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DESERT EXPOSURE

FEBRUARY 2017 • 17

THE CHROMATIC SCALE • MARTY RACINE

Ruidoso: Strumming on Sacred Ground

T

he tourism draw of Lincoln County is a small town with no musical identity or industry, as viewed through any national or regional lens. Yet, the evergreen hills surrounding Ruidoso harbor plenty of talent. “Ruidoso has not dozens but maybe 200 guitarists who seemingly appear out of the woodwork, or woods, as it were,” said Ray Poston, a drummer at open mics and jam sessions around town. “So, a lot of excellent music gets created on the spur of the moment, ad-libbing all the way.” Among the axe-slingers are Mark Kashmar, Tradd Tidwell, Rich Chorne, Tim McCaslin, David Millsap, Tyler Jones, Jhett Schiavone and Jack Lobb. “Ruidoso is developing a brother/sisterhood of dedicated musicians who are getting the job done,” Poston said. “They exchange ideas, sometimes turn cover songs inside-out, practice their craft, show up on time, put on a fine show. There is a real camaraderie.” There’s a drummer who has played in Paris, France, with blues legends Lightnin’ Hopkins, Willie Dixon and Sonny Terry. There’s a rancher from north of town who looks like Wyatt Earp and blazes Led Zeppelin licks on his black Stratocaster. There’s a petite, ginger-haired songstress who can field-dress an elk by day and sing by night like Nancy Sinatra. There’s a 6-foot-5, blond who dresses like Cochise and sings like a 70-year-old bluesman on a front porch in Clarksdale, Mississippi. There’s a new resident who played guitar for Fort Worth roadhouse warrior Delbert McClinton for 20 years. There’s a guitarist retired from the legendary Flying J Wranglers who can turn every country lick known to Chet Atkins. There’s a harmonica player who learned his craft playing every blues club on Maxwell Street in Chicago. In addition, Khaliya Kimberlie

The Jones and Miles Band prides itself for its merging form of bluegrass, punk, blues and Irish/Celtic music influences. (Courtesy Photo)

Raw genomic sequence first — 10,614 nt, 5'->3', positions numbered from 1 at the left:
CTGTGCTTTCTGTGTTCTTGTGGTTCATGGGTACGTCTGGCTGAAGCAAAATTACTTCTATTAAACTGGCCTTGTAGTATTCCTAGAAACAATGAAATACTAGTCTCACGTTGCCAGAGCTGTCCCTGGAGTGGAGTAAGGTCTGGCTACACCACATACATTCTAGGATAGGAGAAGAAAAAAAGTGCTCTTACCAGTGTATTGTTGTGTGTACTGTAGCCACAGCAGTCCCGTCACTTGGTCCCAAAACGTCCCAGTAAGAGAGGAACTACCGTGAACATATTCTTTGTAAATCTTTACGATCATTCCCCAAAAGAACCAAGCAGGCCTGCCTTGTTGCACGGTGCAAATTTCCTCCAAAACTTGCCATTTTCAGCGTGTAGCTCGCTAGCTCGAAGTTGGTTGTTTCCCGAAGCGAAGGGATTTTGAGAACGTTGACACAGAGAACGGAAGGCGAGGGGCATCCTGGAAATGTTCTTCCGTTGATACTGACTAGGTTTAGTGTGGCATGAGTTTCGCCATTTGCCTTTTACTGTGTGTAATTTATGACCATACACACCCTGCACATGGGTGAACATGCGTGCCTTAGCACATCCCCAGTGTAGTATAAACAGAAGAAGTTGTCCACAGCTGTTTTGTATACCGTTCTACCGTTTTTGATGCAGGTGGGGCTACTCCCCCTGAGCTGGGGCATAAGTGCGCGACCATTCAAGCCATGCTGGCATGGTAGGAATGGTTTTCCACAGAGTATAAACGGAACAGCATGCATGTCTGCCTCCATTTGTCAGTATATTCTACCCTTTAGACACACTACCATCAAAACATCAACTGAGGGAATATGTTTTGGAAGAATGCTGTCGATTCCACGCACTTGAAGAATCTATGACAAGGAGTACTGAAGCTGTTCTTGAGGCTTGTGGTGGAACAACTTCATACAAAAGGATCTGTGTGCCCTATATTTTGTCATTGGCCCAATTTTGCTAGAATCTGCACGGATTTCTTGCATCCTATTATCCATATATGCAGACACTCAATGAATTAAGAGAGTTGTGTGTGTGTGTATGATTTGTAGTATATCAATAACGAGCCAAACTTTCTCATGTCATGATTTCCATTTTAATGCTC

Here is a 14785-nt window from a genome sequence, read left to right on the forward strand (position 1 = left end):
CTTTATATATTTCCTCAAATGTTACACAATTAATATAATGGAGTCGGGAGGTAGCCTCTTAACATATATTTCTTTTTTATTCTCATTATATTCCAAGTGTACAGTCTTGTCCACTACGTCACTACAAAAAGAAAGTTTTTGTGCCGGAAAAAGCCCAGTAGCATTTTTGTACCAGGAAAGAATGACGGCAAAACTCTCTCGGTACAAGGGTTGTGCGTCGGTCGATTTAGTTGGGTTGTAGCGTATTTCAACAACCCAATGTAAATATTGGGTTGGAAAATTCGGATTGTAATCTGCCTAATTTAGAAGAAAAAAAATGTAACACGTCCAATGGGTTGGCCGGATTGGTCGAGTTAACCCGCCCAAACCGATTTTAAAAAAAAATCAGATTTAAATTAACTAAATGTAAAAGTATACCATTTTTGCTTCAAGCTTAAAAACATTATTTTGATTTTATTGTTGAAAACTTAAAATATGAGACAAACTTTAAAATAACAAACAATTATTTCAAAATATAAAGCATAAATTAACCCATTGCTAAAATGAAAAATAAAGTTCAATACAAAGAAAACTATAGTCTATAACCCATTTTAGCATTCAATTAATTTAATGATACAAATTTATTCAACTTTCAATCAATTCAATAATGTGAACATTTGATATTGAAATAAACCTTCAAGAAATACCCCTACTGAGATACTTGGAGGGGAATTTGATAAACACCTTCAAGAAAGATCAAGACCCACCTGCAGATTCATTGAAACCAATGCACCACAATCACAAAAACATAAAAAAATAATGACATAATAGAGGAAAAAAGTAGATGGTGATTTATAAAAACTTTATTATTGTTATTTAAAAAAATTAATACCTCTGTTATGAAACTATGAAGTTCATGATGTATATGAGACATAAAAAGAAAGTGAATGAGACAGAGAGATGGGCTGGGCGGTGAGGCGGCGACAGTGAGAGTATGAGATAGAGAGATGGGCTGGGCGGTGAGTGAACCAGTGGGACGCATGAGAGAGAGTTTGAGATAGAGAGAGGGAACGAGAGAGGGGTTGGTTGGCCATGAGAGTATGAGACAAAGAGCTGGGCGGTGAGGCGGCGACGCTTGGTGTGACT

of the Mescalero Apache tribe appeared on “The Voice” in 2016. Kimberlie, who speaks fluent Apache, joined a choir after singing in a 5th-grade talent show and now performs at local benefits for women affected by domestic violence.  Singer/songwriter Julia Jones Cozby and Mike Montoya, both from down the hill in Tularosa, play Ruidoso fairly regularly. Cozby’s song “Lincoln County Line” “has ‘hit’ written all over it, once she gets it recorded,” Poston said. “The best news,” he said, “stems from the younger generation. Sure, they might have their ever-present smart phone in one hand...but in the other is a guitar. Ella and Grant Miller, ages 11 and 14, respectively, are already seasoned road dogs (puppies?) and put their own spin on today’s songs by the likes of Shovels & Rope and Katy Perry. And, yes, a few acts are making a name for themselves throughout the state and parts of the West. Gleewood, “a musky Americana act that swaggers through blues, folk, and rock ‘n’ roll,” has dropped their new, and second, album, Sweet, Sweet Time, recorded at Secret Circus Studio in Roswell (gleewoodmusic.com; gleewoodbandcamp.com). One of the cuts, the 7-minute “Whiskey Sue,” plus their 16:46 “Live Session,” rocks a video on YouTube. Gleewood is the husband/wife team of Jhett and Callie Sioux Schiavone. The two met when Jhett moved back to New Mexico from Hawaii, and they occasionally bloom into a trio or quartet by adding drums and other instruments to the mix. “We call ourselves mountain music because we like to take peo-